Thinking Aloud: “The Latest Wave of Migration: Motivations and Responses,” Part I

May 12, 2015 by Darius 

Today, I attended a discussion on “The Latest Wave of Migration: Motivations and Responses.”  Both Kathleen Newland, currently affiliated with the Migration Policy Institute, and Dilip Ratha of the World Bank provided incisive statistics and made a number of trenchant observations.  Today, I’ll share the comments of Kathleen Newland, which dealt mostly with the current European migration crisis.  Tomorrow, I’ll share the remarks of Dilip Ratha, known as the economist who first documented the role remittances play in the global economy.

Newland began by pointing out that the great majority of the world’s migration is normal, legal, and positive for both the migrants and the receiving countries.  However, most news today focuses on the exceptions, and most notably, on the European crisis.

Newland said the current European migration crisis, which is seeing tens of thousands of would-be migrants boarding boats for Europe, is nothing new.  Four or five years ago, the same phenomenon was happening in the Gulf of Aden as Somali and, to a lesser degree, Ethiopian refugees tried to get to Yemen, which served as a gateway to the rest of the Gulf.  The death rate for migrants making that journey was approximately 5%, similar to migrants crossing the Mediterranean today.  In 2013, the spotlight was on Australia’s migration crisis: 20,000 Asian migrants arrived on Australia’s shores, a comparatively huge proportion of Australia’s population.

According to Newland, we are witnessing some changes at the margins of international migration.  Most notably, migration is becoming more sea-borne.  Secondarily, we are seeing a rise in unaccompanied minors making the journey; 137,000 such unaccompanied minors have crossed the border from Mexico to the US alone.

International migrants today are a mix of refugees and non-refugees.  Newland felt it is growing increasingly difficult to draw a clear, bright line between refugees and non-refugees, especially if one considers violence and extreme poverty to be forms of compulsion for migrants.

Newland also said that unauthorized migration has a major ability to cause political crises in the receiving country or countries.  Many people see “defending” the country as one of the primary responsibilities of the government, and migrants, particularly those arriving in boats, quickly “conjure up images of invasion” for some people.  The result has been, in Europe at least, a race to the bottom in political rhetoric as various political parties outdo each other on taking a hard line on immigration, and the visceral reaction to unauthorized immigration has resulted in policy focused on treating the symptoms rather than the underlying causes of such immigration.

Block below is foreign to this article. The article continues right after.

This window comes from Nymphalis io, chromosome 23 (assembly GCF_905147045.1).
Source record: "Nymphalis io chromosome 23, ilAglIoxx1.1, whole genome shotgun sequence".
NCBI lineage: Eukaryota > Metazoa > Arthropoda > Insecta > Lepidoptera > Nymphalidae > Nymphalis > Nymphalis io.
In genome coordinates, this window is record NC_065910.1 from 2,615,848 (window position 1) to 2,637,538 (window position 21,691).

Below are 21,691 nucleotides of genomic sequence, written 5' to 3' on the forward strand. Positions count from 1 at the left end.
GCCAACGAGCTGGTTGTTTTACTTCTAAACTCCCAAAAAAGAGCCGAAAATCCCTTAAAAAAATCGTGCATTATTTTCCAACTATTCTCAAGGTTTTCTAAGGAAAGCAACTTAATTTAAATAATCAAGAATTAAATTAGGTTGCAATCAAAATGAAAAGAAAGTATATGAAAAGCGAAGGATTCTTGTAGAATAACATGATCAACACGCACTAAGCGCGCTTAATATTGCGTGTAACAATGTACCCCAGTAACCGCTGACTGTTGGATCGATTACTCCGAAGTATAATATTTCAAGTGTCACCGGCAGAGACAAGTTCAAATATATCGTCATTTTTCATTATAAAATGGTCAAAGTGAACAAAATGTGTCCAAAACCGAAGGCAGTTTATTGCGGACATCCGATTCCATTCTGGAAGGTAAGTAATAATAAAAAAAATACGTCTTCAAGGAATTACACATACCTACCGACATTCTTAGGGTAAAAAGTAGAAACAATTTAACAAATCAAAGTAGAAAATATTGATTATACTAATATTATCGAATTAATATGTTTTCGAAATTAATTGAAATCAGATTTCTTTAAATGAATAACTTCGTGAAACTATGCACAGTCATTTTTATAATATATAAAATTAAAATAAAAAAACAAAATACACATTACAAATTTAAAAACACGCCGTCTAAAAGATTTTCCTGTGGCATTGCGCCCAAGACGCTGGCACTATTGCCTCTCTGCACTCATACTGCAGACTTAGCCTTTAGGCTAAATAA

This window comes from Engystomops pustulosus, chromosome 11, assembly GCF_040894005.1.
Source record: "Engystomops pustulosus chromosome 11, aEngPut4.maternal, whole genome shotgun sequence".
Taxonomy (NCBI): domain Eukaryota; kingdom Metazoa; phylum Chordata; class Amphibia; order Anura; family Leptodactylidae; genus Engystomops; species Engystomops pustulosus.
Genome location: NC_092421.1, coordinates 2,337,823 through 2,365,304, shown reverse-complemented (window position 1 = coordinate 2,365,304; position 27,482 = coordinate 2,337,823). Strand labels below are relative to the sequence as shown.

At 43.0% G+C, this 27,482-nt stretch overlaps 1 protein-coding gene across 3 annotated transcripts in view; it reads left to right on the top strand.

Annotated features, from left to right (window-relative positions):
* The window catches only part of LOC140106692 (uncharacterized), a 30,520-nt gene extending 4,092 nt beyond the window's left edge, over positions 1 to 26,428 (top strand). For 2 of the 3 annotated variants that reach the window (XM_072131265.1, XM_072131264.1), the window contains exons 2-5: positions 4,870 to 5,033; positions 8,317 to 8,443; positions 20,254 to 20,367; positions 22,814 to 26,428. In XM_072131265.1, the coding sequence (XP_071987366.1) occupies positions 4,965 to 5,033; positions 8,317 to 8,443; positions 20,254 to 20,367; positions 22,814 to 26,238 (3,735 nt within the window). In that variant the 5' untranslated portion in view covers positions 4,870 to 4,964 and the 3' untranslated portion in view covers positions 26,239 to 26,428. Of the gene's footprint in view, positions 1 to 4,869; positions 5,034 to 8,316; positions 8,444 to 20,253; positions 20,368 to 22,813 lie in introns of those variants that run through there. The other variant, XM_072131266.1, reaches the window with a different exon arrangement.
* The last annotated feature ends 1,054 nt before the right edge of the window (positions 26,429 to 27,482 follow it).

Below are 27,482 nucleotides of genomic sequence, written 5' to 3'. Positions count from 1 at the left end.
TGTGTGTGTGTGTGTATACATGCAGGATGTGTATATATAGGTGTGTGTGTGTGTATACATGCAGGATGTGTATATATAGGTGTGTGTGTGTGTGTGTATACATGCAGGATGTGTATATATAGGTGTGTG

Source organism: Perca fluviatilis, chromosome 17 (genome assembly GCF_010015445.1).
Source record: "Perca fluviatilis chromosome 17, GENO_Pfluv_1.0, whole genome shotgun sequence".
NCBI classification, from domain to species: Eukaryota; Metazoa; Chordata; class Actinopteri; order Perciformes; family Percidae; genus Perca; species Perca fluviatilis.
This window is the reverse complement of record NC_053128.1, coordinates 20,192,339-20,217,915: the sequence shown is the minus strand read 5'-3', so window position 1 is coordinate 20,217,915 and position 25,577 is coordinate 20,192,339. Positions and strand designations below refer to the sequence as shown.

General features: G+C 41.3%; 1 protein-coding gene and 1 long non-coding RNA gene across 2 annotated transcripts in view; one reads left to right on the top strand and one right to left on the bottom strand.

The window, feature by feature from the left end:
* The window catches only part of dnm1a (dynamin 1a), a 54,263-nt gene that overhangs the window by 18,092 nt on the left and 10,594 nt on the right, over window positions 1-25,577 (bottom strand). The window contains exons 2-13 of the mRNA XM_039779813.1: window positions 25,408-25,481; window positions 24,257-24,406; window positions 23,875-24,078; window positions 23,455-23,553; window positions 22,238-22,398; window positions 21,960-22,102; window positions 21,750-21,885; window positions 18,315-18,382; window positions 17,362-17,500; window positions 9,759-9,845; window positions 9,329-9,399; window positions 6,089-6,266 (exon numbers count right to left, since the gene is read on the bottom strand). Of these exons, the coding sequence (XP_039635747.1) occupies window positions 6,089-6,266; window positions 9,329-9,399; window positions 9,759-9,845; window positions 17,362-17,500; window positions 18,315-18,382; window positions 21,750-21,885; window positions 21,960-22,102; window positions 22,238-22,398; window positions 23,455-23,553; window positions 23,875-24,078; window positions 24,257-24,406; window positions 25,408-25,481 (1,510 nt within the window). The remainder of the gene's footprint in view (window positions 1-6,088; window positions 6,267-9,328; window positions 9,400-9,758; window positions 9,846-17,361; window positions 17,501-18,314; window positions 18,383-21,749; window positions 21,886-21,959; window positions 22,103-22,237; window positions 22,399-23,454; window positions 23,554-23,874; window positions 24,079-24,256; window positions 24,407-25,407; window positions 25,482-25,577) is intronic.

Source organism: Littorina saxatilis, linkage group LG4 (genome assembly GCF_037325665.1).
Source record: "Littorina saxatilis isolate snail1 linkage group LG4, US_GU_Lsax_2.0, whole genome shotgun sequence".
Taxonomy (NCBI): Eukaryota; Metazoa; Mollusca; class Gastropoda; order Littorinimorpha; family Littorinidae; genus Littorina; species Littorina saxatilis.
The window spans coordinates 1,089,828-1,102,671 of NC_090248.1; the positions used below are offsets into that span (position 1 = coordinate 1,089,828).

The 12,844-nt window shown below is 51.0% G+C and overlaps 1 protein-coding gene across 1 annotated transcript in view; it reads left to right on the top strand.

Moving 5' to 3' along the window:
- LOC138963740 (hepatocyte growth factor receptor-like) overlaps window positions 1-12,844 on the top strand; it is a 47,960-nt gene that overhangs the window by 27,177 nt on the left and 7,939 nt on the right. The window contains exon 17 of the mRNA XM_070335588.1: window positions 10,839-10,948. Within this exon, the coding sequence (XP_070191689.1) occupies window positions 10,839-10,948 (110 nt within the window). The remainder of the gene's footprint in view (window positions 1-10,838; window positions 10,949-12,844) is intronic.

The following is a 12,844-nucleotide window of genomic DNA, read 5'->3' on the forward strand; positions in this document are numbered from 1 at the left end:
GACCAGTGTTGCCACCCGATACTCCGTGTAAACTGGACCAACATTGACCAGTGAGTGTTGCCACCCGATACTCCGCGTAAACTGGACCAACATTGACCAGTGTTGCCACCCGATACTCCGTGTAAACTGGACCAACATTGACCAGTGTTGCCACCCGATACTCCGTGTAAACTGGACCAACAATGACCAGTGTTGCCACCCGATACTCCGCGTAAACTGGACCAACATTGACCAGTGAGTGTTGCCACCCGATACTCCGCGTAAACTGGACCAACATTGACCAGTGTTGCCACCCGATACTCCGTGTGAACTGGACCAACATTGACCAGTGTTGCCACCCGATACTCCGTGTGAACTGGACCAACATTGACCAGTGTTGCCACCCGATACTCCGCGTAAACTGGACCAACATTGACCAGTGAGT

Turning to specifics, Newland said that in 2015, the death rate for migrants crossing the Mediterranean to Europe has been 20 times that of 2014.  Newland blamed the termination of an Italian-led search and rescue program and its replacement with a European “border patrol” program, which is terribly undermanned, underfunded, and has a very narrow mandate.

The burden of the current crisis is not being shared evenly.  Newland identified four European countries as shouldering a majority of the burden: Italy, Greece, Germany, and Sweden.  Italy and Greece are the countries where the boats carrying migrants are literally coming ashore, and the burden is falling disproportionately on Italy and Greece to feed, house, and process migrants.  Germany and Sweden are the top destinations for secondary migration due to their relatively strong economies and tolerance for migrants, which has resulted in a high rate of asylum seekers being granted asylum.  Some European countries, such as Great Britain and Hungary, have said they want no part of any plan to distribute the burden more evenly across Europe.  The UK has taken a total of 300 Syrian refugees.  Hungary, which has a right-wing government, has been dealing with a different migrant burden: 40,000 refugees from Kosovo.

Newland commented on the specifics of the way migrants integrate into European economies.  Unlike the United States, where it is easy for migrants to get jobs but difficult for migrants to plug into the welfare system, European countries, especially northern European countries like Sweden, have chosen to maintain a labor system that is largely closed to migrants while opening welfare systems.  Thus, it is possible for asylum-seekers to arrive, be shut out of the labor market, and immediately go on welfare for two years.  In the US, by contrast, migrants often get jobs fairly quickly, often, for women especially, at below-market rates in child care and jobs caring for the elderly and disabled, which has the ironic effect of allowing the US to avoid putting money into a European-style public social welfare system.

The European Union’s most concerted policy initiatives at the moment have been attempts to stop the boats carrying migrants across the Mediterranean.  The EU has lobbied for a UN Security Council resolution to grant European navies the right to use force against smugglers in not just international waters but also in Libyan territorial waters.  However, Newland cautioned that stopping the boats is simply not geographically feasible.  While such a strategy worked for remote Australia, it cannot work for proximal Europe.

Instead, Newland felt that the problems of migration cannot be solved by Europe, the UN, or any other country or organization without fixing the conflicts and pressures in each country of origin.  However, Newland said it is possible to manage the problem and to lessen its human toll.

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